This week, we got a chance to talk to Zack from Mega Cat Studios to talk about developing retro games for new consoles, marketing physical games in the digital age, and how they’ve built their die-hard community of retro fans.
I’m Zack and I’m a creative director with Mega Cat Studios. I do a lot of world design, narrative, character design and a little bit of game designers.
My background is actually in writing, and I was working as a freelance writer, doing a variety of different jobs when I found a posting for writing a game manual.
It was local, so I had the opportunity to go down and meet the company in person, that’s where I met the other Mega Cats.
I was actually writing the text for an NES manual, for a retro NES game, which I thought was crazy because the NES was already 30 years past its prime.
I was fortunate to get in with the company as they were starting to take off.
From there, my responsibilities grew as they took on more work and I took on more of a role in the company, and here we are today.
We just released Fork Parker’s Crunch Out on SNES.
We’re also working on Bite the Bullet, a run-and-gun game for PC and Sega Genesis. It’s a run-gun-and-eat game where eating is the central mechanic: you have to eat enemies to power all your abilities, refill your health, and to transform into a more powerful form.
Our next retro project is a game for the Sega Genesis called Lethal Wedding, where you play as a bride-to-be and her future mother-in-law, and the day before the wedding and the groom is kidnapped.
The plot is straight out of Taken and obviously, there are a lot of references that Lethal Weapon and Die Hard in there. It’s a lot of fun. It was a lot of fun to write and a lot of fun to make, so I’m excited to see people enjoy it.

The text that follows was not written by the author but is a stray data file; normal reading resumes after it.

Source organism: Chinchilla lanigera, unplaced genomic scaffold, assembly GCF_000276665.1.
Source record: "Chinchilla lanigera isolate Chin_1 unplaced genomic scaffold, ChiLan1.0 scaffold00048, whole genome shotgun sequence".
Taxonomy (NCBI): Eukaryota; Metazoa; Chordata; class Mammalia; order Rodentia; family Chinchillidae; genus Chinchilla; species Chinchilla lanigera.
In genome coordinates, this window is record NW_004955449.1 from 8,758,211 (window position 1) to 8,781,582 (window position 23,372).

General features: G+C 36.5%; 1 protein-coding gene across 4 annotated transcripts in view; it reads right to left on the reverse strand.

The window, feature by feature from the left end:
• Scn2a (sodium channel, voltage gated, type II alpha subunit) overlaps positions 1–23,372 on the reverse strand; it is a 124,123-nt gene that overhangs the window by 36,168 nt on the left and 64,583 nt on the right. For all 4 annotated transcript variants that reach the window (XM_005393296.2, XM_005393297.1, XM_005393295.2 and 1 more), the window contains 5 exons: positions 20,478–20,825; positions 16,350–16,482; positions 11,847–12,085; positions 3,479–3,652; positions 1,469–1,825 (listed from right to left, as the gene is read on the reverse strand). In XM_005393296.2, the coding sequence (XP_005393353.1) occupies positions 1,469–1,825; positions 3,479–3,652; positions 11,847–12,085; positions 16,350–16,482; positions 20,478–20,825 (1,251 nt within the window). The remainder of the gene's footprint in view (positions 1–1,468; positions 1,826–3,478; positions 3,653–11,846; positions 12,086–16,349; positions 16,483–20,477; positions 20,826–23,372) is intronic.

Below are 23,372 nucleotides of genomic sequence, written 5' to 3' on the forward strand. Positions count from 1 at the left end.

The founding members of the team had an appreciation and love for these retro platforms.
We decided to do a sort of like a hobbyist project instead of doing client work.
We thought, “why not make a new retro game?” and we did, and we loved it so much that we decided to make it part of what we do full time.
That really helped kind of establish our identity a little bit as far as the ethos we’re trying to capture with our games.
Every everyone’s background was in different areas, and that’s I think the thing that really brought us together was our love and appreciation for those type of games.
It’s definitely a labor of love.
The play testing is rigorous, to say the least, because once it’s out there, there’s no way we can do a bug fix or a patch.
Once it’s out, it’s out, so we make sure that everything is perfect before we release it.
There’s so many restrictions and limitations these old consoles that you don’t encounter and modern game to have.
For example, you can only display so many colors on a screen at a time for sprites and backgrounds. There’s also only so much space in the cartridge.
When you’re when you’re planning in designing a game, you really have to consider all these things, and at first it feels very restricting.
It feels like you have to do things very basic, but after you spend time with these systems and the art styles, you can really put a lot of great stuff out there.
You learn to work with limitations and use them to your advantage.
For an NES game, everything has to reinforce the same core concept you know. The core mechanic has to be fun, and everything kind of has to be aligned with that.
There’s no room for modern features like dynamic beard growth and other kind of bells and whistles that look good on the back of the box or on a features list, but don’t feel that great when they’re implemented.
There is an added cost doing physical goods today’s day and age when everything is digital.
It’s something we actually lead into with retro projects, that only makes up a portion of our identity. We also do digital games, modern games, everything from modern consoles to PC.
With the retro projects, we don’t want to just have a typical cartridge. We want to have the best materials for the box, the nicest manuals, and everything has to be nice because we want to recreate that feeling of being young, going to the store to buy a game, reading the manual in the back of the car on the ride home, and holding it in your hands.
It’s definitely a feeling. It’s kind of a lost when you download it.